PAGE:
It looks like current versions of CPanel now have native support for Let's Encrypt: https://features.cpanel.net/topic/provide-support-for-lets-e...
I'd wait for your host to update its cPanel (unless you absolutely need https, then I'd either change hosts or buy a certificate elsewhere).
Disclaimer: I work there
Personally I think you're badly mis-categorizing LetsEncrypt there - it's not like they're trying to bug you into signing up for a $29/month "Personal Plan" or a $199/month "Professional Plan" by keeping their limits low. They're giving their service away for free, and trying hard to only exclude the very edge cases of people who need way more resources to satisfy than the 99%.
If you've got a plan that requires hundreds of ssl certs per week to operate, and you don't have a revenue stream to pay for them, your plan needs more work. Just 'cause someone offers "free coffee", doesn't mean you can make a business out of showing up with a pickup truck full of 44gal drums and demand to have them fill you up for free so you can give it away to the customers at your restaurant...
By SaaS I meant company offering subdomains/custom domains that needs LE - not LE itself. It's not a SaaS company to being with.
> They're giving their service away for free.
LE is not a charity. It's a business.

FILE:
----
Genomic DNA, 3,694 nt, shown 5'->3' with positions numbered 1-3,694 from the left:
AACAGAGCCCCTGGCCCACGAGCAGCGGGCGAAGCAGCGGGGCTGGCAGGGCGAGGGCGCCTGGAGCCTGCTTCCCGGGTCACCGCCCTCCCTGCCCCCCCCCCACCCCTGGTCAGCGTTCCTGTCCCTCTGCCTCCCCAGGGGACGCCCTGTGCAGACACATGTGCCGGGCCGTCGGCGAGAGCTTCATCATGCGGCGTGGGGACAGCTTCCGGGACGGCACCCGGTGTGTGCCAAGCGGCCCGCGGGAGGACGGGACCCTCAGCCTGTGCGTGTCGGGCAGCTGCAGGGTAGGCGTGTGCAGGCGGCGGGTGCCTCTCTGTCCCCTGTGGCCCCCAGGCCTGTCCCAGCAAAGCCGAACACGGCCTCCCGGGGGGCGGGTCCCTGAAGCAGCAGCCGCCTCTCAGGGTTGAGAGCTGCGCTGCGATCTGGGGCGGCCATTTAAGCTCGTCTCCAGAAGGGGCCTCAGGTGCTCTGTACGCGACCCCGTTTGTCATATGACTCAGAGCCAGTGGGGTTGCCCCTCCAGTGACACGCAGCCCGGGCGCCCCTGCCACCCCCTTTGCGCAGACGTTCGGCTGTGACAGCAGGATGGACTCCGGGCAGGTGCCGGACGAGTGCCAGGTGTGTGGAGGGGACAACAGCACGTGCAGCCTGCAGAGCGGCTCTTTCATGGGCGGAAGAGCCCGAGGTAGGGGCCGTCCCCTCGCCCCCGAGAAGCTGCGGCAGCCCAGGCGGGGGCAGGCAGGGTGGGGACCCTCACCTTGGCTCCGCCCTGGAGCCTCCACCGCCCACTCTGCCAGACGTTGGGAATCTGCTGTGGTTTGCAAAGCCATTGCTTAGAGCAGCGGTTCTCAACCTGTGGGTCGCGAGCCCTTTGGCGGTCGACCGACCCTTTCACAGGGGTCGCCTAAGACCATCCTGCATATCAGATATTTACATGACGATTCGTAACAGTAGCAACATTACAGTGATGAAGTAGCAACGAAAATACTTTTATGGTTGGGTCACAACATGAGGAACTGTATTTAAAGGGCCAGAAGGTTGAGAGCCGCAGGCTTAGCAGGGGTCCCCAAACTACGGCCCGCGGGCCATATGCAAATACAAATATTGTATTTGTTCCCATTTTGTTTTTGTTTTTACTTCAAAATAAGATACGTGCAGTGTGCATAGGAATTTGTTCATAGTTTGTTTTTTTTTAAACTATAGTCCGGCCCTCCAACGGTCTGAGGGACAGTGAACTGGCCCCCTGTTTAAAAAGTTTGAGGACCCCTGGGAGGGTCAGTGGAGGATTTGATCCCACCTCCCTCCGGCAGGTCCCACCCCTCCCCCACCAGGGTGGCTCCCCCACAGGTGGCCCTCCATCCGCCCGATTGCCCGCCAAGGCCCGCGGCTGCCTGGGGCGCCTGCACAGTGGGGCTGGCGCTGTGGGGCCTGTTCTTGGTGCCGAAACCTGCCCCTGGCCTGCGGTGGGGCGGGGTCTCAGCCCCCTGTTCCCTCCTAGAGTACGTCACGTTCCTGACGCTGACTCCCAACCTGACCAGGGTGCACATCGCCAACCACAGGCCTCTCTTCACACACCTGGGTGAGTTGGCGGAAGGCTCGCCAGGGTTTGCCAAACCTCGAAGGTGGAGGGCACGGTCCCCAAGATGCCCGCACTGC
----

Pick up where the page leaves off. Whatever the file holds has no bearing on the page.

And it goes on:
Ahhh, sorry, my misunderstanding. (But an alternative comment - it's not that those SaaS companies "need LE", it's just that they want free ssl certs. I _want_ free Tesla's - my local Tesla dealership doesn't care... That doesn't make their prices "ridiculously high", it a problem with my expectations.)
> LE is not a charity. It's a business.
Not sure I (or they) agree with you there:
"Let’s Encrypt is a free, automated, and open certificate authority (CA), run for the public’s benefit. Let’s Encrypt is a service provided by the Internet Security Research Group (ISRG)."
"Consider becoming a sponsor or simply donate via PayPal."
Sure there's a wide grey line between "a business", "a 501c non-profit", and "a charity" - but if your revenue stream comes from a "please donate or sponsor us" link, not your product's pricing (whether that's a thing/service you sell, or the privacy of your free users you're selling), I think you're a lot closer to the "charity" end of that line than the "business" end.